For those of you who strive to attain the ultimate prize of a Platinum Trophy you will be happy to find one here, and like a person devouring a monumentally sized burger to get their picture and name on the wall of the establishment, it will take some doing to get it. But, rest assured, you’ll love every minute of it.

Visuals:
Iron Crypticle has a classic look with some fancy effects and it reminds me of Ghosts and Goblins, another classic game from my childhood, although I preferred Ghouls ‘n Ghosts. You might even see one or two characters make an appearance from another game from the developers at Tikipod.

Zombies and the like explode into several pieces leaving behind body parts and a nasty substance on the floor. It isn’t as gruesome as it sounds but you might want to check out a video or some screenshots if you are considering playing with young kids. If there is only one health slot remaining then that character will spurt out blood until they are either hurt again and die or find some health.

Some levels are quite dark and foggy making it difficult to find the enemies. Their eyes can give their location away if they are looking in the right direction or a character gets close enough as each one emits a small soft glow. Some rooms have torches or candles that help illuminate the dank surroundings but you might still run straight into a small wall.

Audio:
Screams of pain can be heard when some health is lost and a thumping heartbeat when it becomes too much. The sound effects and music are perfectly matched to convey the audio cues from my younger gaming years.

They’re great and the whole family copies the end of the track when it winds down, which usually signifies the undefeatable Golems are coming.

Online/Multiplayer:
The game features four-player local co-op fun with drop-in play. A word of warning as once a game has begun, any players joining use one of the credits so it’s a good idea to have everyone join at the title screen.

You do not share gold, experience, or health so every knight becomes a little sneaky and ruthless, all in good fun. It’s a good idea to let the player who desperately needs a bonus letter to have it as that benefits the entire team.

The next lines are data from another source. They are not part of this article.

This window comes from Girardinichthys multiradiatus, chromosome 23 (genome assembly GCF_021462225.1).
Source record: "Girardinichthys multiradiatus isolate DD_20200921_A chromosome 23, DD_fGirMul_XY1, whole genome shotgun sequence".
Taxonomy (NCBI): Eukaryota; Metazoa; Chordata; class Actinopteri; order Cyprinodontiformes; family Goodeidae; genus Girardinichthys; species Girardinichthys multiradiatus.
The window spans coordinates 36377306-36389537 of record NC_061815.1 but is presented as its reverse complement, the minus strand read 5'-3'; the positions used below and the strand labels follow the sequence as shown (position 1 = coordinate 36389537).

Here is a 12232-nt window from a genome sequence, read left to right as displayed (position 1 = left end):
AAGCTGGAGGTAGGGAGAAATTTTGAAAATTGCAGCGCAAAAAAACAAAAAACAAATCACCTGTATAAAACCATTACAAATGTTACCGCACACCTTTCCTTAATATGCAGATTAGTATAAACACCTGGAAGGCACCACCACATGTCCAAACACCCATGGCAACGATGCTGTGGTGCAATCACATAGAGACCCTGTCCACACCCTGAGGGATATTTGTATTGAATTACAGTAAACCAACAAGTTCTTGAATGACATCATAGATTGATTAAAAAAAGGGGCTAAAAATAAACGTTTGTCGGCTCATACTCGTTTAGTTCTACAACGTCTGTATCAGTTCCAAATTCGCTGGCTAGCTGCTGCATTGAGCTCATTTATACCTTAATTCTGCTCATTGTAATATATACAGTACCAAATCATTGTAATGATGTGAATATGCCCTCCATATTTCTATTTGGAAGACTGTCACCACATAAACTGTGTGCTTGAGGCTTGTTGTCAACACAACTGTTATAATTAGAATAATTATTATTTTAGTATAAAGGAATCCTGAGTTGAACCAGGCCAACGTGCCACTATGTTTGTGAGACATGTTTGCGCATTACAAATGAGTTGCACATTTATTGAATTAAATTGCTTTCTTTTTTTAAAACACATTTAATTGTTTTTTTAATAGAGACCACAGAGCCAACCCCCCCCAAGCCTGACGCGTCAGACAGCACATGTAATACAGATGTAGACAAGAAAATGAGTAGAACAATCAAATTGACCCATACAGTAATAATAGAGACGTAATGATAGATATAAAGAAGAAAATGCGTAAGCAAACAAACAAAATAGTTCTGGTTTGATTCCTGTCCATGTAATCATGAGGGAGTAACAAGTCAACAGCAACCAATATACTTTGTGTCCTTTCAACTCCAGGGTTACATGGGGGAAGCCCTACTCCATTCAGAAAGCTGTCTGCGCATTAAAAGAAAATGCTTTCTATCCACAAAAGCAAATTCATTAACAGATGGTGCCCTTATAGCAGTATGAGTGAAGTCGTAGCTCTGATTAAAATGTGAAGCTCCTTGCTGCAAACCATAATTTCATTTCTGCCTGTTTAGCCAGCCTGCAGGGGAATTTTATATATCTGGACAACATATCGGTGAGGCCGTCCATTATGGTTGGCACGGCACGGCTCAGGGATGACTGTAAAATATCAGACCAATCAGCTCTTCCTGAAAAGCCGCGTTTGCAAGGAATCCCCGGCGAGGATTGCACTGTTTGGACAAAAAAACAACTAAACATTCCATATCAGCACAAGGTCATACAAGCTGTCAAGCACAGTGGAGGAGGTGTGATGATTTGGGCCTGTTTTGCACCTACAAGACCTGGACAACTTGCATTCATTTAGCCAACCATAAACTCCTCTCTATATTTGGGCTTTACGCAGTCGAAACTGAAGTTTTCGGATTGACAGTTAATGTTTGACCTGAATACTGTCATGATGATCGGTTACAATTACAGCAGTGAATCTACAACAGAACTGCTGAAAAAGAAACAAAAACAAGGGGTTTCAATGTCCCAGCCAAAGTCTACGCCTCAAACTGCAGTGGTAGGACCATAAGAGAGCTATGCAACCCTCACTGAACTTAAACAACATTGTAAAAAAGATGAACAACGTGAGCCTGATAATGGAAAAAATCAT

Although friendly fire is off I did accidentally destroy an explosive barrel when two team members were standing close enough to feel the full effects of the blast, killing them outright. Oh, how I laughed. This is where I have played the majority of the game and all four of us have had a great time playing it.

Conclusion:
Iron Crypticle is a dish best served repeatedly. It has become a family favorite, although having to share the limited continues with the kids means the wife and I struggle to get past the third floor.

We have become obsessed with the mini arcade game ‘Castle Crushers’ and always aim for that when we see it on the map. I would love to see an evolution of it in the sequel.

I adore this game and play it each and every day with and without the family. I urge anyone who even mildly likes this genre to grab it and tuck in, you will not regret it. Oh, and sorry for all the food analogies, I’ll try to not write on an empty stomach again, but Iron Crypticle is partially to blame.

Score:
9.0

* All screenshots used in this review were taken directly from the game using the Share functionality on the PlayStation 4.